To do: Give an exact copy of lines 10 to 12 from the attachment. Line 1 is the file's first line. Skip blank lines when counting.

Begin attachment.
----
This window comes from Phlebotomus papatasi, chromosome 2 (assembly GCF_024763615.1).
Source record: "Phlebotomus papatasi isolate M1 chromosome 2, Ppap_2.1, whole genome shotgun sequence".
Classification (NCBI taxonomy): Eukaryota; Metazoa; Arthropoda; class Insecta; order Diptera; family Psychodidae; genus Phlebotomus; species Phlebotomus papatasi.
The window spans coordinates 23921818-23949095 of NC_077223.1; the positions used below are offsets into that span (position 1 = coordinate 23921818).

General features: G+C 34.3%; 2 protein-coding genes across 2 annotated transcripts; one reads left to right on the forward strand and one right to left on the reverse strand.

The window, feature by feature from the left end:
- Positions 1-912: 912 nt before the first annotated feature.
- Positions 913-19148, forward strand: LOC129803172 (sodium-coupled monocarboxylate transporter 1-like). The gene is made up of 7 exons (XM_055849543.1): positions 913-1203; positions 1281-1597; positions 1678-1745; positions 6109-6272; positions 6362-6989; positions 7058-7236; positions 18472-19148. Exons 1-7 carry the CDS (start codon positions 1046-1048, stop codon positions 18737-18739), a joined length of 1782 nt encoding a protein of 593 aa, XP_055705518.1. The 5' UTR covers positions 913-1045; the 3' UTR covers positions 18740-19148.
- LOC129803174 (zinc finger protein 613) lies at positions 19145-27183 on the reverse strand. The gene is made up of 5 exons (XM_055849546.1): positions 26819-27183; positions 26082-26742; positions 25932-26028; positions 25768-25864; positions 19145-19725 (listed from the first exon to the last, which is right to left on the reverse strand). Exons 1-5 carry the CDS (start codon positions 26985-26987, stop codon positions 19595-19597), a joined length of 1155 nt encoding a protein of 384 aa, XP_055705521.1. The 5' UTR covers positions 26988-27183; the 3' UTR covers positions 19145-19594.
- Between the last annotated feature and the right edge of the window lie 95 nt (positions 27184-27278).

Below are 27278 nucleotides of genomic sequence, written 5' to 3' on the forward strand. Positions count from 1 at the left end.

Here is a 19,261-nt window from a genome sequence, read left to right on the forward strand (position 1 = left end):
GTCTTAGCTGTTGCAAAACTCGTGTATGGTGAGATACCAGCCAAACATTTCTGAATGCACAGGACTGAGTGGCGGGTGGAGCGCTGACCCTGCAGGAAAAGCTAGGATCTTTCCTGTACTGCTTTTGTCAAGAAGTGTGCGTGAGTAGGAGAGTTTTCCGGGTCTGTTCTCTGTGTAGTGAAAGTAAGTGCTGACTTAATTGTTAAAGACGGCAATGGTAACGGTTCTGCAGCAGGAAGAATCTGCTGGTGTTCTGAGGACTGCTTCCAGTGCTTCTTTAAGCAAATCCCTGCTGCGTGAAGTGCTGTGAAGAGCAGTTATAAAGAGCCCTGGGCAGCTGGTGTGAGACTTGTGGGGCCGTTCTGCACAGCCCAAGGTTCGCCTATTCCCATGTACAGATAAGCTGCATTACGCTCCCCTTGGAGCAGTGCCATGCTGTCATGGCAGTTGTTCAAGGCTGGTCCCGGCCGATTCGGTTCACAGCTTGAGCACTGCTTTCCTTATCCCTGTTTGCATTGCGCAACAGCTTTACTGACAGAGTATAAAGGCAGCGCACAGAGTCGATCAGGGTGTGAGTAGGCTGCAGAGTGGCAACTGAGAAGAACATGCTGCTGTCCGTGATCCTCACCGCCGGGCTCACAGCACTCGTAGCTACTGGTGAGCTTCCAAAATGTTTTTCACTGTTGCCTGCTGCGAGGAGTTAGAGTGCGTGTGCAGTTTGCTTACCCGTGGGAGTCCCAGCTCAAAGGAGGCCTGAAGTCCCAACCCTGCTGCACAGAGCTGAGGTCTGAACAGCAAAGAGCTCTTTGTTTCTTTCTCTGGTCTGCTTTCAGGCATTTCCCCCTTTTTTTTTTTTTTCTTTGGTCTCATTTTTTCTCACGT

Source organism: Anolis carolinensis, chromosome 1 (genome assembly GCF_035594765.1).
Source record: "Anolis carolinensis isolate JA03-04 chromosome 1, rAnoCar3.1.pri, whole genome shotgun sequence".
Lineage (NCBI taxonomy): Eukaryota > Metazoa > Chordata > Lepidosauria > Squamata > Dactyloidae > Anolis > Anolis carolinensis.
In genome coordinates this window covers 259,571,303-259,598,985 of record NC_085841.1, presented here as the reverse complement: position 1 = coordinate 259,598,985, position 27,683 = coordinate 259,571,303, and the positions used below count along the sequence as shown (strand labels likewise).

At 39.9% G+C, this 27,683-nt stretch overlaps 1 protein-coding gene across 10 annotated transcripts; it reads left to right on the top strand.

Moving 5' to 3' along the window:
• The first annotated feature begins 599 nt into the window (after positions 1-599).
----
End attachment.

- Between the last annotated feature and the right edge of the window lie 95 nt (positions 27184-27278).

Below are 27278 nucleotides of genomic sequence, written 5' to 3' on the forward strand. Positions count from 1 at the left end.

Here is a 19,261-nt window from a genome sequence, read left to right on the forward strand (position 1 = left end):